Be that as it may, I am now obliged to teach him how to run it.
    Worse, he bought lots of 180 gr, FMJ full power loads for it. Of course, he is going to want to shoot it.
    I have .22`s,38`s and 9 MM that he can work up to the short and lite.

    This is not even a blip on my radar screen. I shoot real 10 MM`s, .44 Mag. and .45 Super.
    For light work, I have a .375 H&H, a .458 and a .505 Gib's.
     
    Last edited: Dec 4, 2008
  5. gtmtnbiker98

    gtmtnbiker98 Member

    Joined:
    Jul 6, 2007
    Messages:
    320
    I'm a computer Geek and probably have more trigger time than many on this board, so let's not stereotype, shall we?
     
  6. BlindJustice

    BlindJustice Member

    Joined:
    Jul 26, 2007
    Messages:
    2,798
    Location:
    Pullman, WA
    I had a 25 year career as a Systems ANalyst/Programmer in
    Adminstrative systems at Wash. State Univ. I don't consider myself
    a Geek, just happened to work with COmputers and information solutions
    but some of my co-workers were classic geeks.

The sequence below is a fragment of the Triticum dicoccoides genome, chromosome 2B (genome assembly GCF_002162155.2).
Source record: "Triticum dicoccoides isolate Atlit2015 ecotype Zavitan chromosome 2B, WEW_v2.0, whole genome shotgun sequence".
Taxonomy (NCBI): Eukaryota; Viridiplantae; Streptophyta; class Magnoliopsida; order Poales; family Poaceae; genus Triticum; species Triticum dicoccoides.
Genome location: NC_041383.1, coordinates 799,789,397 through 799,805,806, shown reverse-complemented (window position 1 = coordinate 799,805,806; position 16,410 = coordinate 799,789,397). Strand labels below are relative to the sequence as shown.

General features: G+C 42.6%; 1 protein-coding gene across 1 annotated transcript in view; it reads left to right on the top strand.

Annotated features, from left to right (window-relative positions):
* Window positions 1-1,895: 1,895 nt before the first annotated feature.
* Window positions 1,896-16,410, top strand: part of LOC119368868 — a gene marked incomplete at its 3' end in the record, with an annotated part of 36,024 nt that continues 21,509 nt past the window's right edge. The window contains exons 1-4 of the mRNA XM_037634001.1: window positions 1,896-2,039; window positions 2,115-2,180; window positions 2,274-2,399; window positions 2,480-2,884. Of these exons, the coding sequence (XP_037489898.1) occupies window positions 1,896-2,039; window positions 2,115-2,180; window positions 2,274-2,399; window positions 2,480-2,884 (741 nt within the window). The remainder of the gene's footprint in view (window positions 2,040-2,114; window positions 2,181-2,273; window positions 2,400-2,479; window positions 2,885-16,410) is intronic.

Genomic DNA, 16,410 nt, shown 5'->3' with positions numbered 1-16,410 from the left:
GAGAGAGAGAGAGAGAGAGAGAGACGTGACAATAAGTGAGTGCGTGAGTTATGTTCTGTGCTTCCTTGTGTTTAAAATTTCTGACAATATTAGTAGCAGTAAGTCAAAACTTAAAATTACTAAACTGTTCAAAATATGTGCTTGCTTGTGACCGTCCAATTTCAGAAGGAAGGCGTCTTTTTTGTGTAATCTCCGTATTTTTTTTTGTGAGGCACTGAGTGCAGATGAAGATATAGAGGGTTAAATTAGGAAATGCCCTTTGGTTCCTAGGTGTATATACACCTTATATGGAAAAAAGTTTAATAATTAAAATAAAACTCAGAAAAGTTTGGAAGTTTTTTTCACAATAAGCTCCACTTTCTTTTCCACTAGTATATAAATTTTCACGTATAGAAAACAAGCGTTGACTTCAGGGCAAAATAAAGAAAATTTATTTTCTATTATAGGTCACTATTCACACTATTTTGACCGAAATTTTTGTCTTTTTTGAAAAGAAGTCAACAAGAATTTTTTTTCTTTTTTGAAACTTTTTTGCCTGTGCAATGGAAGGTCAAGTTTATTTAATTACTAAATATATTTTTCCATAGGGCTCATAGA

Anyway, I don't have a Glock,but have shot my range buddy's G19.
    * The slide release is close to the frmae, and I have read the
    usual practice is to use the LH over the top to release the
    slide rather than using the hard to miniuplate slide release/lock.

    ALso FYI - it's a Striker Fired mechanism classified as Double
    Action Only (DAO), after chambering a round the mechanism is 2/3rds
    cocked but blocked from striking the firing pin, until the trigger is
    pulled part of the way - Striker fired, means once the trigger is
    pulled and the striker hits the primer, further pulls on the
    trigger due to a misfire/dud primer are not doing anything because
    the slide has to be cycled to re-cock the Striker firing
    system.

    Is what I know about Glocks besides not liking the grip
    angle for ME.

    FYI - Fellow 1911 & CZ 75B shooter, besides some S&W
    Revolvers

    Randall
     
  7. CountGlockula

    CountGlockula Member

    Joined:
    Oct 1, 2006
    Messages:
    3,522
    Location:
    In a Los Angeles coffin.
    Great choice!